This week I had the privilege of talking to a group of young cattle producers at the Range Beef Cow Symposium. My goal was to be inspirational, and I talked about the opportunities for young people coming into our business. I truly believe that we are living not only in a golden era for the cattle industry, but that young producers have as much opportunity to succeed as they’ve ever had.
Afterward, a well-intentioned gentleman who had been in the business for quite some time came up to me and said I was naïve and far too optimistic. My gut reaction was to say that this was billed as an inspirational breakfast; but my next reaction was maybe I did present a naïve picture. On reflection, though, I think I did talk about the difficulties of a commodity business, of purchasing land that is valued well above what production agriculture will support and how important that economies of scale are to our business.
I also made the point that this is a fiercely competitive business, where there are participants in it who enjoy it so much that they are not only willing to do it for free, some are willing to subsidize it just to live the lifestyle. Throw in Mother Nature and the volatility of the markets in a very mature industry and I don’t believe anyone would say it is an easy go if you want to get into production agriculture.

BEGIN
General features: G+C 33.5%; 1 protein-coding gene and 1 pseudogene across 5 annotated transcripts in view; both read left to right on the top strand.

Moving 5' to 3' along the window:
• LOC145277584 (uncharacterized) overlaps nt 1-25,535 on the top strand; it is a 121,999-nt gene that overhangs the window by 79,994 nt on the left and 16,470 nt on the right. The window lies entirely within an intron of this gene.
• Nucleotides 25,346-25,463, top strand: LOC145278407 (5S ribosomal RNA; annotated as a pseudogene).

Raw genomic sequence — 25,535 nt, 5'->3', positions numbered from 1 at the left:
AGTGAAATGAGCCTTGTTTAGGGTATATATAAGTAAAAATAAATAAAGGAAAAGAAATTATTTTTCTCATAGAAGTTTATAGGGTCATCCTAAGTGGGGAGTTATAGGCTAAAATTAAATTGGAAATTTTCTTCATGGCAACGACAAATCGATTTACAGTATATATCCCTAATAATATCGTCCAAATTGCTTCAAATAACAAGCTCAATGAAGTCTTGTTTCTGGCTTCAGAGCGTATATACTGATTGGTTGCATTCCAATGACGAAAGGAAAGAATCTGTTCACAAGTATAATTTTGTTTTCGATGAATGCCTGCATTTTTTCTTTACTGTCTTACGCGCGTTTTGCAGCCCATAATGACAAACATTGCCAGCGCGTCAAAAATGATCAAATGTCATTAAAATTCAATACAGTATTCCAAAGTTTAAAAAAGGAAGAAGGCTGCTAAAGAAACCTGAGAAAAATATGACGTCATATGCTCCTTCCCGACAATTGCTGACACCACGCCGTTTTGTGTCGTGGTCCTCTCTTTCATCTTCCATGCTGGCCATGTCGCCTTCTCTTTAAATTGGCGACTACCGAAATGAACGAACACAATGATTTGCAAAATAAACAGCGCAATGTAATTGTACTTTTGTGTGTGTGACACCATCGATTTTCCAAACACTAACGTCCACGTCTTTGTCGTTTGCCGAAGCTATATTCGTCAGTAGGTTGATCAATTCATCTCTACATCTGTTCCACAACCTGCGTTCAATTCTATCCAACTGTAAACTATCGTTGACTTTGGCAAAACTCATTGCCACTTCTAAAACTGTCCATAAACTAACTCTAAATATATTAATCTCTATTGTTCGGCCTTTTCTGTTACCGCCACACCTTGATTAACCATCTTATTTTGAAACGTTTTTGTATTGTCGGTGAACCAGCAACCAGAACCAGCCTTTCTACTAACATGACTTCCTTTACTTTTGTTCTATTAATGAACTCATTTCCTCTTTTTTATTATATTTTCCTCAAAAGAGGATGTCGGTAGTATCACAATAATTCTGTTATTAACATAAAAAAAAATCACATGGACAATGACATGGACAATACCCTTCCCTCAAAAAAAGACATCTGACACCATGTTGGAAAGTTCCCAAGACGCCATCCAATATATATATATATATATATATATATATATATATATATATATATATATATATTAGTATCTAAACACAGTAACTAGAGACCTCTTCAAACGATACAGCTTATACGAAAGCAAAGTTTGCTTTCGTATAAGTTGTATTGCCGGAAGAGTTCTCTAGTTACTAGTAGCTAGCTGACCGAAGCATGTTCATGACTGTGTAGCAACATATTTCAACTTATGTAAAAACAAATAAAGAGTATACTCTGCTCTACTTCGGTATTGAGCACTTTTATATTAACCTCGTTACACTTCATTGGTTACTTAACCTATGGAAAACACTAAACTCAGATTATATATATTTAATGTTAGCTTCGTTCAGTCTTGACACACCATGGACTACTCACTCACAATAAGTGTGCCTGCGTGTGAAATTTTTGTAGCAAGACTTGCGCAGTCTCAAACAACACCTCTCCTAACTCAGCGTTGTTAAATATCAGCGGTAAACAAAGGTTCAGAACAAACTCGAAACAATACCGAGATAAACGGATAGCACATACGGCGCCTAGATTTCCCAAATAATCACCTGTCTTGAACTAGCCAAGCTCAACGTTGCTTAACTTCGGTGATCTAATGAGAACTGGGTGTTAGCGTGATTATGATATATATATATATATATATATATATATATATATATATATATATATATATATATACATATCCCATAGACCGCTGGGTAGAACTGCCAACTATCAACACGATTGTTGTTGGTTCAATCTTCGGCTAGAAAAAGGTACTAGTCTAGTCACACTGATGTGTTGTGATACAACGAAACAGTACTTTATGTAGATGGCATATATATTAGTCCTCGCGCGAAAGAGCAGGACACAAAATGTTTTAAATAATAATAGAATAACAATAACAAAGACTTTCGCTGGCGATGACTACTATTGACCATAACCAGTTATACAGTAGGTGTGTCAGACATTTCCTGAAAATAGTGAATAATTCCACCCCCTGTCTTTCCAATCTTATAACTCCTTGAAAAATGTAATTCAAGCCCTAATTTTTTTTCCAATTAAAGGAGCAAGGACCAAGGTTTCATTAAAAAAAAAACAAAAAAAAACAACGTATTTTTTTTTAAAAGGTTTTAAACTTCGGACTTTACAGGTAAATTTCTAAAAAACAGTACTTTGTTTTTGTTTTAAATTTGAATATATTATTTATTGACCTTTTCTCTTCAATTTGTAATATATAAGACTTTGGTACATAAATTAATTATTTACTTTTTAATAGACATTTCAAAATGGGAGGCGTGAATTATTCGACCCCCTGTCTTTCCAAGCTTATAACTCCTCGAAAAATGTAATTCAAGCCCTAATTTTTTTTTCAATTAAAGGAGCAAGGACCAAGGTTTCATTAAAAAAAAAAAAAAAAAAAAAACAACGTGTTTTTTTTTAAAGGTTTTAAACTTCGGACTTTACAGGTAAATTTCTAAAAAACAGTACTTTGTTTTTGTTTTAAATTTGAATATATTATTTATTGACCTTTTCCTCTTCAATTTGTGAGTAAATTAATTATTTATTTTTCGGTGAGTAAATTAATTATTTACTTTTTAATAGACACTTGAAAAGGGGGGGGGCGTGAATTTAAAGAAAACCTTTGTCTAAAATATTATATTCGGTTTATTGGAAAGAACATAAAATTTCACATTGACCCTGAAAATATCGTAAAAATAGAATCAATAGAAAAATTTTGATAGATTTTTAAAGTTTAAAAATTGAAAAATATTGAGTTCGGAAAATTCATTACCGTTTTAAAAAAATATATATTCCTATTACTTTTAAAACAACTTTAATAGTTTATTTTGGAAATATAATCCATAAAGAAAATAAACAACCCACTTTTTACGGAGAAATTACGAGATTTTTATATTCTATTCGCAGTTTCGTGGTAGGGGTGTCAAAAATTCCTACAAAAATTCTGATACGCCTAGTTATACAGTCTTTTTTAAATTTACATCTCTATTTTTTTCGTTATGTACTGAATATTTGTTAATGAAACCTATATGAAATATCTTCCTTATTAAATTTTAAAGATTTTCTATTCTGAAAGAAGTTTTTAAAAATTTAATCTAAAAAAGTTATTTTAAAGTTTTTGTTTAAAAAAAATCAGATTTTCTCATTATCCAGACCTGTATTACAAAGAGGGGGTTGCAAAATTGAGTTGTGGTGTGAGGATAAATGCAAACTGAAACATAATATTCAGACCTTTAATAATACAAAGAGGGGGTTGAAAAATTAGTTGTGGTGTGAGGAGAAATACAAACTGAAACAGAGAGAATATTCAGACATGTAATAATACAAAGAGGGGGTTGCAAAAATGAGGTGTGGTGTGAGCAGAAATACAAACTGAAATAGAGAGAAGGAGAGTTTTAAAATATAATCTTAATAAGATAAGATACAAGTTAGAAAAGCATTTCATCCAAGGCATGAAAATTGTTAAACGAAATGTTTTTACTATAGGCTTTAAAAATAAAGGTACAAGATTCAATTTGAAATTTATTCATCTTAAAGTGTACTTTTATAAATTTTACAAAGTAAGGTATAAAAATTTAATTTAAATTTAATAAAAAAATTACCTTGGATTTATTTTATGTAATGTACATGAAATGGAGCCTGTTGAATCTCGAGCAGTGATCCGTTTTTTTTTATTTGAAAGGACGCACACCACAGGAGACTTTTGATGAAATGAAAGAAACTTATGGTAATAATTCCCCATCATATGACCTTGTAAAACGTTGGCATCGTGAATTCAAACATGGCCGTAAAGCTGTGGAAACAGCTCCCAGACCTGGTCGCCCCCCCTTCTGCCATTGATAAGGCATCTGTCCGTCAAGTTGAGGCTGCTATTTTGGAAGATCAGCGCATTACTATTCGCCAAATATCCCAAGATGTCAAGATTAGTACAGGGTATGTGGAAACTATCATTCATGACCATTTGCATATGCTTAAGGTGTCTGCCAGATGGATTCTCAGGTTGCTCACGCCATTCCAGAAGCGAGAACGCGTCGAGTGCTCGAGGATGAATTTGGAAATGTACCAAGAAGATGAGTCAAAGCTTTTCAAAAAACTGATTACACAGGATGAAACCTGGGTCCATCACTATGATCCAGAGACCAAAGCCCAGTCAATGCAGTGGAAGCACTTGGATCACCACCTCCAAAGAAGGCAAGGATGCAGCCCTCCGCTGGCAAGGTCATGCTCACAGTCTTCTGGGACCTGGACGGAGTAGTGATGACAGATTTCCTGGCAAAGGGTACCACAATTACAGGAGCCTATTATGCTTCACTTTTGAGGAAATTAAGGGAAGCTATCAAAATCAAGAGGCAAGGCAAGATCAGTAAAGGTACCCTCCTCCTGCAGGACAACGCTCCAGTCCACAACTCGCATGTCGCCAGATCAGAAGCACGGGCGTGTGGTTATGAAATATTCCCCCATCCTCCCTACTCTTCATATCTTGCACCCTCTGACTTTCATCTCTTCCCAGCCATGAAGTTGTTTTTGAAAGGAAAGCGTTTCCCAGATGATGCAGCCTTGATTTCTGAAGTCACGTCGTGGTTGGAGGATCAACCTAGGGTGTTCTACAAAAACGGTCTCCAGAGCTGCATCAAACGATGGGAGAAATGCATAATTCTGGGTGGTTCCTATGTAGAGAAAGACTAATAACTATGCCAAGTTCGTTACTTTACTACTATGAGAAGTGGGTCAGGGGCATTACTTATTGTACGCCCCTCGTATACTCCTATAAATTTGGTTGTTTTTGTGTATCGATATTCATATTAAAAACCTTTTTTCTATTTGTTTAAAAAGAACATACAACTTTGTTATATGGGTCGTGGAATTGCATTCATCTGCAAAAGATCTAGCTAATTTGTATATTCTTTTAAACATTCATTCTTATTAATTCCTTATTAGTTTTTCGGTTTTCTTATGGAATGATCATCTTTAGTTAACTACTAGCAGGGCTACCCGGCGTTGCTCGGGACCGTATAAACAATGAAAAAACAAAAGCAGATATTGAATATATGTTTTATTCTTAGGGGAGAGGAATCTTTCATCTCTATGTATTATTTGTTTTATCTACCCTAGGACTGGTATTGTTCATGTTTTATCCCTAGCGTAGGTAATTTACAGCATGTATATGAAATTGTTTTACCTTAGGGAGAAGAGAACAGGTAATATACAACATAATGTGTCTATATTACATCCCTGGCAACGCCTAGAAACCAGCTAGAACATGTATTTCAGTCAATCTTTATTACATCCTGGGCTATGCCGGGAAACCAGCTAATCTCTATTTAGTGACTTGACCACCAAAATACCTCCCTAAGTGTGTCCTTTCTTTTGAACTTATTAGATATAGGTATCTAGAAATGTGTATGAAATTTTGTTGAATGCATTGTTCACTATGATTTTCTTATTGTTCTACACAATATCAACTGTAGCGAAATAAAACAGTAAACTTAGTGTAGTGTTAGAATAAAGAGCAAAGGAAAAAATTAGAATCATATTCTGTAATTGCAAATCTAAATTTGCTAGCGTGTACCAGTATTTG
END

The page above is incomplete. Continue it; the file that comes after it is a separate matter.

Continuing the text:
Yet, the differences between today and 20-30 years ago are stark. There are more opportunities to control or manage land without owning it than ever before. There are investors looking to invest in ag land. There are tremendous opportunities to divorce yourself from the commodity marketplace where capital and economies of scale rule, and to differentiate yourself and create value for your products at premiums to the commodity business. Access to capital used to be a primary competitive advantage and barrier to entry; today it is access to information and the ability to apply it that provides the most pronounced advantages.
I’m not sure I would recommend anyone adopting the business model of the previous generations, at least without an inherited land base and an already established operation with all of the advantages that come with it. However, I think there are tremendous opportunities for young people who have the patience, the persistence and the passion for this business. Our own journey in this business has had its ups and downs, but I never have regretted it for any period of time. For all those with the passion and the vision, I not only say go for it, but I believe it is a great choice.
You might also like: